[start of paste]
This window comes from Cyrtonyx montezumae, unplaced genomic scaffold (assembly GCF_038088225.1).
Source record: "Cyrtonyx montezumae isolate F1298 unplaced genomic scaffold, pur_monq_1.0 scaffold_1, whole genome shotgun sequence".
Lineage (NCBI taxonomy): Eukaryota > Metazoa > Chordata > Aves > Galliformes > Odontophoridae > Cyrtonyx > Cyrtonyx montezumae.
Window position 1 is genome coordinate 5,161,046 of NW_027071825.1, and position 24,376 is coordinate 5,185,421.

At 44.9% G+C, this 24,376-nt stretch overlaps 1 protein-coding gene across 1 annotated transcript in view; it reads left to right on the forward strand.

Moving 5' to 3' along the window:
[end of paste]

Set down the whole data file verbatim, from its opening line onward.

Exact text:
This window comes from Cyrtonyx montezumae, unplaced genomic scaffold (assembly GCF_038088225.1).
Source record: "Cyrtonyx montezumae isolate F1298 unplaced genomic scaffold, pur_monq_1.0 scaffold_1, whole genome shotgun sequence".
Lineage (NCBI taxonomy): Eukaryota > Metazoa > Chordata > Aves > Galliformes > Odontophoridae > Cyrtonyx > Cyrtonyx montezumae.
Window position 1 is genome coordinate 5,161,046 of NW_027071825.1, and position 24,376 is coordinate 5,185,421.

At 44.9% G+C, this 24,376-nt stretch overlaps 1 protein-coding gene across 1 annotated transcript in view; it reads left to right on the forward strand.

Moving 5' to 3' along the window: